Simpson and Raubenheimer, the two scientists who came up with the protein leverage hypothesis of obesity, expound on their ideas in Nature.
The weight of evidence indicates that the primary driver of the obesity epidemic in recent decades has been increased intake, rather than decreased energy expenditure. Not surprisingly, much research has focused on the source of these extra calories, with vigorous debate over whether fats or carbohydrates (especially refined sugar) are the main culprits.
But this approach misses a fundamental point. The obesity problem is best understood not as the result of the overconsumption of a single macronutrient, but from a skewing of the proportion of each macronutrient in our diet — notably the dwindling quantity of protein in processed food products. The paucity of protein relative to fats and carbohydrates in processed foods drives the overconsumption of total energy as our bodies seek to maintain a target level of protein intake.
In essence, foods that are “dilute” in protein make us eat more calories so as to satisfy protein requirements. This study reported that a 1% increase in protein intake was associated with 30 to 50 calorie lower food intake daily.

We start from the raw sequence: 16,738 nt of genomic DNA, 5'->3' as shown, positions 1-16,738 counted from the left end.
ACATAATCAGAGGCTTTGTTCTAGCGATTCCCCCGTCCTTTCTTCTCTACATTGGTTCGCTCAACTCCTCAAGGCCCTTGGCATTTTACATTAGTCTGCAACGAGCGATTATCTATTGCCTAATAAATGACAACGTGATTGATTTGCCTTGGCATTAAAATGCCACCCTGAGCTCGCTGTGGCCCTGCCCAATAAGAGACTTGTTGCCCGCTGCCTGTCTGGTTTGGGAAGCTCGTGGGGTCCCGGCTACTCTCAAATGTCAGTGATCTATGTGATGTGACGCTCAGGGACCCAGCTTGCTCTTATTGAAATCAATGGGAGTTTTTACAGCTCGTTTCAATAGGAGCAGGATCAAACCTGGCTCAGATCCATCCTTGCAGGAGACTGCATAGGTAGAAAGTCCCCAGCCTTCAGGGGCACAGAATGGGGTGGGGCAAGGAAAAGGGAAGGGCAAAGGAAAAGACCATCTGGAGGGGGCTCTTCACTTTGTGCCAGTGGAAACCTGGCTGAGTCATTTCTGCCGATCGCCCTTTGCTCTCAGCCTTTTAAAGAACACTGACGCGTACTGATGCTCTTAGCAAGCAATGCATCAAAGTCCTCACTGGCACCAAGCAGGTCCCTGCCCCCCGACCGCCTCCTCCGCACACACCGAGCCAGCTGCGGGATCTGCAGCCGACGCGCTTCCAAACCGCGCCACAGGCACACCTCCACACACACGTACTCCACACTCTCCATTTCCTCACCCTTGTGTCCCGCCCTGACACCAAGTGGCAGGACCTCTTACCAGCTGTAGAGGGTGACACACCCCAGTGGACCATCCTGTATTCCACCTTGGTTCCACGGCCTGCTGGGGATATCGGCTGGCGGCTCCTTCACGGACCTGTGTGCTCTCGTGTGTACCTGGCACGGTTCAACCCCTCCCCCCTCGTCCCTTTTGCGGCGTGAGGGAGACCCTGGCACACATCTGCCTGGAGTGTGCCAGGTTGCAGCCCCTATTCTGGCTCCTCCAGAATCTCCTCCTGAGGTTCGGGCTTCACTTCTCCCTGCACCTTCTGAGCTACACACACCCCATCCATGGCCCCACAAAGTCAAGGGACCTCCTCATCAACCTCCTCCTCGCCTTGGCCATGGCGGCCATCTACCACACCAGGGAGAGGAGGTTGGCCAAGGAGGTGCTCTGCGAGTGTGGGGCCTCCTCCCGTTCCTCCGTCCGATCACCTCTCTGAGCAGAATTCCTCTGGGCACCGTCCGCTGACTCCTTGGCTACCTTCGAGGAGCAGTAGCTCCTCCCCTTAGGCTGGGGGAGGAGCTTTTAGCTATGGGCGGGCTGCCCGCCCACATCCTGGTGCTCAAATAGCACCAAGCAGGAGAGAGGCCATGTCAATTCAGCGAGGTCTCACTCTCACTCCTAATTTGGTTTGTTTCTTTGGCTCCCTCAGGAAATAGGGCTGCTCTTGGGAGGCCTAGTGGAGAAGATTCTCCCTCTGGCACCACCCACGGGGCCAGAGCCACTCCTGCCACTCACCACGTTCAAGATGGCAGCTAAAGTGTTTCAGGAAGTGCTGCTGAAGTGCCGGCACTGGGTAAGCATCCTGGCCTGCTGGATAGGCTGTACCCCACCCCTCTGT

The range of processed food becoming available is evolving faster than our appetite control systems. Simple sugars and fat were rare in our ancestral environment and highly prized. This may be why modern humans tend to favour the fatty and sugary foods that now surround us, and would also account for the trend in agriculture and industrialization towards producing readily digested carbohydrates and fats.
Populations accustomed to a high-protein diet, such as hunter-gatherers, may be most at risk in moving to a modern diet where protein is in short supply. If their physiology reflects their ancestral diet, they may have appetite systems that strive for an even higher protein intake than populations whose ancestors switched earlier to an agricultural lifestyle with a high-carbohydrate diet.
Protein appears to be the food that produces the most satiety. On that basis, it seems that increasing protein in the diet would be helpful in losing weight. And in fact virtually all of the clinical studies show this.